Waiting For Hope

George Matheson“Waiting with hope is very difficult, but true patience is expressed when we must even wait for hope.

“When we see no hint of success yet refuse to despair, when we see nothing but the darkness of night through our window yet keep the shutters open because stars may appear in the sky, and when we have an empty place in our heart yet will not allow it to be filled with anything less than God’s best—that is the greatest kind of patience in the universe. …

“Dear Lord, You have made waiting beautiful and patience divine. You have taught us that Your will should be accepted, simply because it is Your will. You have revealed to us that a person may see nothing but sorrow in his cup yet still be willing to drink it because of a conviction that Your eyes see further than his own.” —George Matheson

Thursdays With Oswald—The Value Of Temptation

Oswald ChambersThis is a weekly series with things I’m reading and pondering from Oswald Chambers. You can read the original seed thought here, or type “Thursdays With Oswald” in the search box to read more entries.

The Value Of Temptation

     Temptation is not sin…. Temptation is something that exactly fits the nature of the one tempted, and is therefore a great revealer of the possibilities of the nature. … A good illustration of temptation is the way steel is tested. Steel can be “tired” in the process of testing, and in this way its strength is measured. … Temptation trains innocence into character or else into corruption. … 

     If the power to disobey were removed, our obedience would be of no value, for we should cease to be morally responsible. It is gloriously possible not to sin, but never impossible to sin, because we are moral agents. Morality must be militant in this order of things, but we can be “more than conquerors” every time. …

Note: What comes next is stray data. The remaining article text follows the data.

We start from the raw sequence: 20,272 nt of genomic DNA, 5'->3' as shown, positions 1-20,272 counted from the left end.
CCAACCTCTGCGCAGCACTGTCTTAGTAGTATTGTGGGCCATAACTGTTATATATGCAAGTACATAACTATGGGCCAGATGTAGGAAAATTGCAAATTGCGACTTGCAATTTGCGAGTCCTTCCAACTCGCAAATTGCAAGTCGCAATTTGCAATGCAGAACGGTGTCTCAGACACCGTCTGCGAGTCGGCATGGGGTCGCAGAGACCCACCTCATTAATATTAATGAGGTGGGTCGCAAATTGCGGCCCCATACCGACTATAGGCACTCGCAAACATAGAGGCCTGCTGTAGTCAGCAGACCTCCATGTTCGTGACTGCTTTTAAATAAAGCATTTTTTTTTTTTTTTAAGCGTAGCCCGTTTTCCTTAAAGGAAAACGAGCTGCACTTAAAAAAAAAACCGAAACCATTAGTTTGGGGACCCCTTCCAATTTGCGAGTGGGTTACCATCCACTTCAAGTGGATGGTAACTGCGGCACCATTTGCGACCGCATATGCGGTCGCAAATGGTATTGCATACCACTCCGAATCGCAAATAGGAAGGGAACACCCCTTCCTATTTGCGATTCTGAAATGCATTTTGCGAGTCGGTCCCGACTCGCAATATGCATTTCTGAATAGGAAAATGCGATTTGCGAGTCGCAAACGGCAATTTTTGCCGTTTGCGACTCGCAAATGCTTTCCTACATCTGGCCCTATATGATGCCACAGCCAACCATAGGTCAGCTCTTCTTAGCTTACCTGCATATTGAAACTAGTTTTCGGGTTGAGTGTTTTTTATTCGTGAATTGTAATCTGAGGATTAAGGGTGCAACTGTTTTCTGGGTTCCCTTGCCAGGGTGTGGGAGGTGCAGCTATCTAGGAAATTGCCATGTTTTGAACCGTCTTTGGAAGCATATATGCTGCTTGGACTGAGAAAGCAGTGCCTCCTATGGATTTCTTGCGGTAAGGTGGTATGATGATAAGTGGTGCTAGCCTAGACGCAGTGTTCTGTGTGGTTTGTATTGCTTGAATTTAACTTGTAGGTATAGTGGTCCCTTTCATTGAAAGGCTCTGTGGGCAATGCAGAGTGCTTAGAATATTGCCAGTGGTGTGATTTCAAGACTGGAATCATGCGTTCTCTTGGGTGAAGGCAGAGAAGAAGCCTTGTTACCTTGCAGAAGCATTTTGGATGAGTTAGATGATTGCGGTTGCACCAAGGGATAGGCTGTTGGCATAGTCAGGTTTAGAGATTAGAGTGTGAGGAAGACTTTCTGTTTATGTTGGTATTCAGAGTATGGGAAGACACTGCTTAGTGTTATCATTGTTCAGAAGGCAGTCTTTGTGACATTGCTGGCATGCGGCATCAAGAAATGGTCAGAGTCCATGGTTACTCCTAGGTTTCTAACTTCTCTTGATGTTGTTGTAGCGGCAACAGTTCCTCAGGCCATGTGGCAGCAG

Spiritual life is attained…by moral choices, whereby we test the thing that presents itself to us as being good. … Health is the balance between my physical life and external nature. If the fighting force on the inside begins to dwindle or is impaired, I get diseased, things outside begin to disintegrate my vital force. … The same is true spiritually; if I have enough spiritual fighting capacity, I will produce a character like Jesus Christ’s. Character must be attained, it is never given to us.

From The Philosophy Of Sin

It is interesting to think that what tempts us is a revealer of what’s really inside of us. We need to watch carefully what is enticing us toward sin, because that will help us see the areas of weakness in our lives.

God allows temptation to occur as a means of helping us submit that area of revealed weakness to His control. Lust is wanting something my way, and sin is when I give in to that lust. What I should do instead of giving in is submit that area of weakness to Christ’s Lordship.

I can develop the same character that Jesus Christ exhibited on earth, IF I will allow the Holy Spirit to develop that “vital force” in me. The Holy Spirit doesn’t give me character, but He gives me strength to overcome temptation and thus develop that Christ-like character.

Don’t confuse temptation with sin. But don’t treat temptation lightly either. See temptation for what it really is: (1) a revealer of an area of weakness in your heart, and (2) an opportunity for you to develop Christ-like character.

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